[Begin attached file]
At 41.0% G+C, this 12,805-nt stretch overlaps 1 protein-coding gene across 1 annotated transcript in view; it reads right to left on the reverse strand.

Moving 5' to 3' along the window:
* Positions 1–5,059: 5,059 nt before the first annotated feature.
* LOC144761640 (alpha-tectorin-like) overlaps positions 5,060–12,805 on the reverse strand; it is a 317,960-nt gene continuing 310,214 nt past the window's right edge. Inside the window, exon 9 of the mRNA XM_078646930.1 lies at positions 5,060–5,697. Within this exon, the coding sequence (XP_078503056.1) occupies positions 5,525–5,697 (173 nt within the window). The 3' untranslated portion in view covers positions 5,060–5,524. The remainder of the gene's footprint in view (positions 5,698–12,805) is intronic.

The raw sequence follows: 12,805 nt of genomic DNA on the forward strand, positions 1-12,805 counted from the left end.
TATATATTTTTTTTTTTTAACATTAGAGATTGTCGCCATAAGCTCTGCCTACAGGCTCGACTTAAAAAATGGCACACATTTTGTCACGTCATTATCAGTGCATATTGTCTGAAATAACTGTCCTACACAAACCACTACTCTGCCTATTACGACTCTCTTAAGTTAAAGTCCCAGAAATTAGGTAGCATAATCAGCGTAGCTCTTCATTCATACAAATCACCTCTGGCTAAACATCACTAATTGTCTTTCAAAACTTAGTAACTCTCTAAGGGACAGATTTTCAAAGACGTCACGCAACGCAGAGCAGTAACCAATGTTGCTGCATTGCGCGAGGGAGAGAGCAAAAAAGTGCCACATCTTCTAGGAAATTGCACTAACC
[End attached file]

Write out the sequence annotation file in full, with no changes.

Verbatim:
At 41.0% G+C, this 12,805-nt stretch overlaps 1 protein-coding gene across 1 annotated transcript in view; it reads right to left on the reverse strand.

Moving 5' to 3' along the window:
* Positions 1–5,059: 5,059 nt before the first annotated feature.
* LOC144761640 (alpha-tectorin-like) overlaps positions 5,060–12,805 on the reverse strand; it is a 317,960-nt gene continuing 310,214 nt past the window's right edge. Inside the window, exon 9 of the mRNA XM_078646930.1 lies at positions 5,060–5,697. Within this exon, the coding sequence (XP_078503056.1) occupies positions 5,525–5,697 (173 nt within the window). The 3' untranslated portion in view covers positions 5,060–5,524. The remainder of the gene's footprint in view (positions 5,698–12,805) is intronic.

The raw sequence follows: 12,805 nt of genomic DNA on the forward strand, positions 1-12,805 counted from the left end.
TATATATTTTTTTTTTTTAACATTAGAGATTGTCGCCATAAGCTCTGCCTACAGGCTCGACTTAAAAAATGGCACACATTTTGTCACGTCATTATCAGTGCATATTGTCTGAAATAACTGTCCTACACAAACCACTACTCTGCCTATTACGACTCTCTTAAGTTAAAGTCCCAGAAATTAGGTAGCATAATCAGCGTAGCTCTTCATTCATACAAATCACCTCTGGCTAAACATCACTAATTGTCTTTCAAAACTTAGTAACTCTCTAAGGGACAGATTTTCAAAGACGTCACGCAACGCAGAGCAGTAACCAATGTTGCTGCATTGCGCGAGGGAGAGAGCAAAAAAGTGCCACATCTTCTAGGAAATTGCACTAACC